SANTA MONICA — The Nov. 4 performance of “Heart Mountain,” a play about the internment of Japanese Americans during World War II, was followed by a panel discussion featuring five individuals who lived in the camps.
Presented by the Santa Monica College Theatre Arts Department, the play opened Nov. 2 and closes Nov. 11 with shows at 2 and 8 p.m. The Sunday evening show was added due to popular demand.
The story focuses on the Nakashima family — an Issei couple, Hotaka (Isaac Che) and Katsumi (Yilin Hsu-Wentlandt), and their Nisei children, George (Kelvin Chiang) and Sayuri (Clara Sao). The cast also includes Casey Masamitsu as Shizuka, an Issei neighbor; Alex Cooper as Ken, George’s best friend; and Alex Valdivia as the ghost of Katsumi’s grandfather, Takeo. Shiori Ideta played Katsumi on opening night.
The drama — which explores such issues as responding “yes-yes” or “no-no” to the loyalty questionnaire and joining the Army or resisting the draft — is interspersed with dance sequences, incorporating elements of butoh and martial arts, by a 10-member ensemble. Archival photos of the camps provide a backdrop.
The post-performance program was introduced by Perviz Sawoski, chair of the Theatre Arts Department, who directed the play, and by the playwright, G. Bruce Smith, SMC’s public information officer.
Panelist Noboru Kamibayashi was born in Washington in 1930, moved to Venice with his family at the age of 1, and was interned at Manzanar and Tule Lake. As “no-nos,” the family was sent to Japan at the end of the war. After living there for two years, he returned to the U.S., served as an interpreter during the Korean War, and worked in the aerospace industry until his retirement.
A 58-year resident of Santa Monica, he has shared his oral history with the Naitonal Park Service at Manzanar and various high schools, and is included in the book “Children of Manzanar.” An interview with Kamibayashi and his wife Lily, who was interned at Poston, was part of the research for “Heart Mountain.”
Panelist Arnold Maeda was born in the farmlands of Santa Monica in 1926. His parents later started the Santa Monica Nursery on 28th Street and Colorado Avenue. He graduated from McKinley Elementary School and Lincoln Junior High School, and attended Samohi (Santa Monica High School) for almost two semesters. The balance of high school was spent at Manzanar, where he received a diploma from Manzanar High School in 1944.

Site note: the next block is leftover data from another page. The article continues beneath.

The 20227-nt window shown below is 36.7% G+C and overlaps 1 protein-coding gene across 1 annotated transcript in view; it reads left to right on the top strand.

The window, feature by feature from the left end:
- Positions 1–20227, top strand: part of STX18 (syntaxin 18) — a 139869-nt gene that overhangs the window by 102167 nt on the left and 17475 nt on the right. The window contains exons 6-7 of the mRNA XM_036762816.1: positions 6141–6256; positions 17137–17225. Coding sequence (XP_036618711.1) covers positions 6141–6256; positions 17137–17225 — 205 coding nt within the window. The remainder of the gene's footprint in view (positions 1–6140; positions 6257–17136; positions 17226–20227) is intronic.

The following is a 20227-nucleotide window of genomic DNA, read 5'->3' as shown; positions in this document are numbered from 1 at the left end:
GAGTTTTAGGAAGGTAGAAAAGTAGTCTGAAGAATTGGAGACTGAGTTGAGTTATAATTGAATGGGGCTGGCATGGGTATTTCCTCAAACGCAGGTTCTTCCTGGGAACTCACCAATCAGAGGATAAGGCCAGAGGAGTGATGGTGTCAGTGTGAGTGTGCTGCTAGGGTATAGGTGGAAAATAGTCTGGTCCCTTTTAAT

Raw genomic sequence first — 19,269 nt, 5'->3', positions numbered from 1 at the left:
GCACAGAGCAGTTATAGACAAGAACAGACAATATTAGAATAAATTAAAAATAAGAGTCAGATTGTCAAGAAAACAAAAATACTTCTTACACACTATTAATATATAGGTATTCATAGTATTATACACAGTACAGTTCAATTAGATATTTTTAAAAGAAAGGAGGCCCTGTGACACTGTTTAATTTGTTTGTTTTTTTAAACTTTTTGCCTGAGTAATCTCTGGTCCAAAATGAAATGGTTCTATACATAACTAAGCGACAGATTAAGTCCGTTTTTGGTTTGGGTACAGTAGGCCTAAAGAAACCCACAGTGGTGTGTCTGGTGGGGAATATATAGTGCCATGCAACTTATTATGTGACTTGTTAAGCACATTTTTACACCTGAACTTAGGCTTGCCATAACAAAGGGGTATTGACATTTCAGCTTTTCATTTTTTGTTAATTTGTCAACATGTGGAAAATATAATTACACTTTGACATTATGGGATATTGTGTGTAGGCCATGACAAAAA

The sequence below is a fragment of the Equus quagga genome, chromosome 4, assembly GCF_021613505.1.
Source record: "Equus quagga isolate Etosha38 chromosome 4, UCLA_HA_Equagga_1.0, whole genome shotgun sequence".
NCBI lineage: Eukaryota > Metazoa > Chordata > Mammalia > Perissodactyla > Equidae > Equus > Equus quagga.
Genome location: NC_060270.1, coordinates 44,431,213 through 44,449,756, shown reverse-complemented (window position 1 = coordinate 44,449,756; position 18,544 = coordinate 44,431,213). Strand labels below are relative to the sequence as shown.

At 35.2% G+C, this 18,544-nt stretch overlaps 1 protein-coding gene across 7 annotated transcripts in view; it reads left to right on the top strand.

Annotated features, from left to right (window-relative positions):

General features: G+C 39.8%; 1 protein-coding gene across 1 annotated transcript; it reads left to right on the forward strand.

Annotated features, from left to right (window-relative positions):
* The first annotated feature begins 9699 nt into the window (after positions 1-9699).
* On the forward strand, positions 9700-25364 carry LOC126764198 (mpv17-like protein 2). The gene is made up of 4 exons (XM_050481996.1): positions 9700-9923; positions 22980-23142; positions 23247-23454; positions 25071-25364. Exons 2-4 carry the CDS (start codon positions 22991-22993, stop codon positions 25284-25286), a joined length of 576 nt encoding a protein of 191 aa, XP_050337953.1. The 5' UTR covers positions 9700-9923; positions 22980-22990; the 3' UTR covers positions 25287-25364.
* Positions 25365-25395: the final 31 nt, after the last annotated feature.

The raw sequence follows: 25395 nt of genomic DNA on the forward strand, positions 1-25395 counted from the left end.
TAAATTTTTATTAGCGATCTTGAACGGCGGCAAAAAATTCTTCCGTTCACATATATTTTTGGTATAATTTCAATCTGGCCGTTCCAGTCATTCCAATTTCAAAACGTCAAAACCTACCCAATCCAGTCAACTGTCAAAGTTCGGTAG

The recipient of an honorary diploma issued by Samohi in 2001, he is currently a member of the group organizing the Venice Japanese American Memorial Marker at Lincoln and Venice boulevards.
Panelist Brian Maeda, Arnold’s younger brother, was born in Manzanar in 1945 and attended film school at UCLA, where he was one of the founding members of Ethno Communications, the first Third World film group in the nation. A member of IATSE, the union of professional stagehands, motion picture technicians, and allied crafts, since 1971, he was one of the first Asian Americans to be accepted into the International Cinematographers Guild.
He worked on such films as “Bound for Glory” and “Uncommon Valor” before segueing into writing and directing films about Japanese and Japanese Americans. His current project is a documentary entitled “We Said ‘No-No,’” funded by a 2011 National Park Service grant.
Panelist Joyce Masamitsu (nee Tsuchida) was born in Boyle Heights in 1924, the oldest of seven children. Interned at Poston I from 1942 to 1944, she has lived all around the U.S. and has been a resident of Mission Hills since the 1970s. She has five children and nine grandchildren, including cast member Casey Masamitsu.
Panelist Kanji Sahara was born on small island in Hiroshima-ken and moved to Los Angeles with his family as an infant. Though he was very young at the time, he remembers being incarcerated at the Santa Anita Assembly Center and the two War Relocation Authority camps in Arkansas, Rohwer and Jerome. His family relocated to Chicago, where he attended public schools.
Now a resident of Torrance, Sahara serves as civil rights chair for the JACL’s Pacific Southwest District.
Members of the audience who participated in the discussion included Tak Hoshizaki, a Heart Mountain draft resister and a board member of the Heart Mountain Wyoming Foundation.
Cast members presented the panelists with gifts at the conclusion of the program. A reception followed.
For ticket information, go to www.smc.edu/eventsinfo.